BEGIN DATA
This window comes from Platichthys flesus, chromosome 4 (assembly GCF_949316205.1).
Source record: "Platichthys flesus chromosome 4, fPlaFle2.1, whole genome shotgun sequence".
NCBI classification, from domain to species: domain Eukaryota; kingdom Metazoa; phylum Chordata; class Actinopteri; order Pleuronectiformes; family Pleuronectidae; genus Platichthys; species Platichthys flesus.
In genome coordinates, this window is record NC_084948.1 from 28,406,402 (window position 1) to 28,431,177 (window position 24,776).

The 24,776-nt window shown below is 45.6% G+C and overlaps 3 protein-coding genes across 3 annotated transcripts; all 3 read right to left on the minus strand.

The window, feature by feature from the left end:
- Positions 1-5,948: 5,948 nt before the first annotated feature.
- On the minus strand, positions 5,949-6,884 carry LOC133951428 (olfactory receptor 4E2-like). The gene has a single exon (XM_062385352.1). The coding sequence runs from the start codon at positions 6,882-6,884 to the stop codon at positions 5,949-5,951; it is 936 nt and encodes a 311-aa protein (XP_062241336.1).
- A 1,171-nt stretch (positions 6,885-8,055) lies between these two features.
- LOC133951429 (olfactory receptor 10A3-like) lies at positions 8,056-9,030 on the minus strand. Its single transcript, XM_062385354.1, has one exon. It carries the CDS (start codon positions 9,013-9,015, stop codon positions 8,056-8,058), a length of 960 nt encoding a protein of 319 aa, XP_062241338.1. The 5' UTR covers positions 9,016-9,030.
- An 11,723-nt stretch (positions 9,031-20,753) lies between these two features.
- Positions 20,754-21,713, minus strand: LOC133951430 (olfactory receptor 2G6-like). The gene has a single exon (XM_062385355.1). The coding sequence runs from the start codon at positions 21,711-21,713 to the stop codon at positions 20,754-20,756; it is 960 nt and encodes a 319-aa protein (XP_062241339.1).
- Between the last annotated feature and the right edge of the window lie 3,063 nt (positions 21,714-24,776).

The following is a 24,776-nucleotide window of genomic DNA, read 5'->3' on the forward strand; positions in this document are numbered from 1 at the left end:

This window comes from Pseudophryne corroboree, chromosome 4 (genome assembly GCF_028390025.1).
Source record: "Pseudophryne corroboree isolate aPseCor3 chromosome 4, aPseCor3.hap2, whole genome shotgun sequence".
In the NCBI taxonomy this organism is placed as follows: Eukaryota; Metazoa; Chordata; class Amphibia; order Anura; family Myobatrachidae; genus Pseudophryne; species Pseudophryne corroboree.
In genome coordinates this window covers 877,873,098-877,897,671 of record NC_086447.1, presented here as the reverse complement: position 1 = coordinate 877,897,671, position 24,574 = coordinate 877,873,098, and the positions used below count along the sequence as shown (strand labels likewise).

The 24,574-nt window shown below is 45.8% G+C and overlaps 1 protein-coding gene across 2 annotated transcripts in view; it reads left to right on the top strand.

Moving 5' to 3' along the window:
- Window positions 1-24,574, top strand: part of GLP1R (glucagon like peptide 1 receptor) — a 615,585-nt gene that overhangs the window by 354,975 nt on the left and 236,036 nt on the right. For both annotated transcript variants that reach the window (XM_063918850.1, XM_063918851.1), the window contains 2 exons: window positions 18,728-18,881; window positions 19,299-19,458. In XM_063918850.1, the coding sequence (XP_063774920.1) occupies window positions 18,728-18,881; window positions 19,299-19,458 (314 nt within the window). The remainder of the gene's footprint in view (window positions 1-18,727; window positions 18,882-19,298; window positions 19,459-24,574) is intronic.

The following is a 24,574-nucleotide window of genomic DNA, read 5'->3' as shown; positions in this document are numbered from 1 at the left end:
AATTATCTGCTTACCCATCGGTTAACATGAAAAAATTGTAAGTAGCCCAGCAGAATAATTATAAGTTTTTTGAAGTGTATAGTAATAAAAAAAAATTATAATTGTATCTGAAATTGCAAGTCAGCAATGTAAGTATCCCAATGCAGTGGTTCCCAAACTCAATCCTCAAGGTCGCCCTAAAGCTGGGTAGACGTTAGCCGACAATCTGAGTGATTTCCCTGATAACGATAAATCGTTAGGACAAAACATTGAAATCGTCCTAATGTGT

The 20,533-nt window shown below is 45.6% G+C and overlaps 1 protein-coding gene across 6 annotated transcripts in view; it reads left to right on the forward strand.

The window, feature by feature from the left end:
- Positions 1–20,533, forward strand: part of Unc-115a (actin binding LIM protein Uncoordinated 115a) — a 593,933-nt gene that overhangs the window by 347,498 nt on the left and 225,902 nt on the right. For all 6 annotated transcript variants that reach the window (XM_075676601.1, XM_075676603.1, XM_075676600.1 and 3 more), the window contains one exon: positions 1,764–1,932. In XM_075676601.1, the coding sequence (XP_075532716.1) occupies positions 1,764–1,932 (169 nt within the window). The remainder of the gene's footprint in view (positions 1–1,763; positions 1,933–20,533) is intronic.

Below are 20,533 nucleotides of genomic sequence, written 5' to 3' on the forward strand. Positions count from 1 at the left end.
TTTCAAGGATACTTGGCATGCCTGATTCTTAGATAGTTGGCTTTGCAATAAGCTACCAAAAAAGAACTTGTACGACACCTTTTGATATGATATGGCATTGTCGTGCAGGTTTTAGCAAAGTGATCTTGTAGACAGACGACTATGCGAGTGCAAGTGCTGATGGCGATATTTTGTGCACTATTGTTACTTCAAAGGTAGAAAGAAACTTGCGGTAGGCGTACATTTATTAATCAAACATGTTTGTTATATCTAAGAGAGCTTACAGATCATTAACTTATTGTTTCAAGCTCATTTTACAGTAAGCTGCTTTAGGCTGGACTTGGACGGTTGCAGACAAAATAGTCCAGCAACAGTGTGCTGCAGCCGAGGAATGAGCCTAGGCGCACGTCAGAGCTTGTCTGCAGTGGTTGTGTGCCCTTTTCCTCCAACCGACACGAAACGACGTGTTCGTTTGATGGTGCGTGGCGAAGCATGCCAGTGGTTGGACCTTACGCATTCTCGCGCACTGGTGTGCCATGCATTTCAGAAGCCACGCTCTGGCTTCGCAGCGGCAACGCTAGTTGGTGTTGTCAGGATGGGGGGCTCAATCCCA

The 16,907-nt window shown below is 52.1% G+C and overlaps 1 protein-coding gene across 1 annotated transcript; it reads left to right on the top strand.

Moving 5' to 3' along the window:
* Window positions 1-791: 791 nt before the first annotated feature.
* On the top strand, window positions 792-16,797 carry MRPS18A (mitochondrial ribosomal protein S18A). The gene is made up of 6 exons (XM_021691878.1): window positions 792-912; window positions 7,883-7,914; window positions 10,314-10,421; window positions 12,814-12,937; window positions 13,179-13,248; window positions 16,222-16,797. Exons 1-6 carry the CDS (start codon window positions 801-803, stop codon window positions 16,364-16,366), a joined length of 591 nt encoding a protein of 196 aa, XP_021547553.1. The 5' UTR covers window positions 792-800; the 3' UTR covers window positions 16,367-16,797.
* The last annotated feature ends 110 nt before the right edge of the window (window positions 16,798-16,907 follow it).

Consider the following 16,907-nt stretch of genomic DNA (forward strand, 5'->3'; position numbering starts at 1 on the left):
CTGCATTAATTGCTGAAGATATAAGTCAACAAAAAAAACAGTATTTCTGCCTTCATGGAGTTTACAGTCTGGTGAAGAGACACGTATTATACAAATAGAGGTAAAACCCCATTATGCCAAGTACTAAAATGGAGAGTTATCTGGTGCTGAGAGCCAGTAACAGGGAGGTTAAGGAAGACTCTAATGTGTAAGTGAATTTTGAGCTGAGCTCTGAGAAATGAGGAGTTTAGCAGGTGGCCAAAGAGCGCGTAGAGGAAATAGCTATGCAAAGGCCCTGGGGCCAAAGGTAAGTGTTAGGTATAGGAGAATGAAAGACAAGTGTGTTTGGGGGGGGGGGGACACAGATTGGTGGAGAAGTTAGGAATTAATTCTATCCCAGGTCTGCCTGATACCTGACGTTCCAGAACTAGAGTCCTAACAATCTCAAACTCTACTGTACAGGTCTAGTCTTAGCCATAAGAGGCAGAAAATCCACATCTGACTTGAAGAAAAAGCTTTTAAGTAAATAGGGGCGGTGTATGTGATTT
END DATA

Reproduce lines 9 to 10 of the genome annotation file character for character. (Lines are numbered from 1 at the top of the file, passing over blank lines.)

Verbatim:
- A 1,171-nt stretch (positions 6,885-8,055) lies between these two features.
- LOC133951429 (olfactory receptor 10A3-like) lies at positions 8,056-9,030 on the minus strand. Its single transcript, XM_062385354.1, has one exon. It carries the CDS (start codon positions 9,013-9,015, stop codon positions 8,056-8,058), a length of 960 nt encoding a protein of 319 aa, XP_062241338.1. The 5' UTR covers positions 9,016-9,030.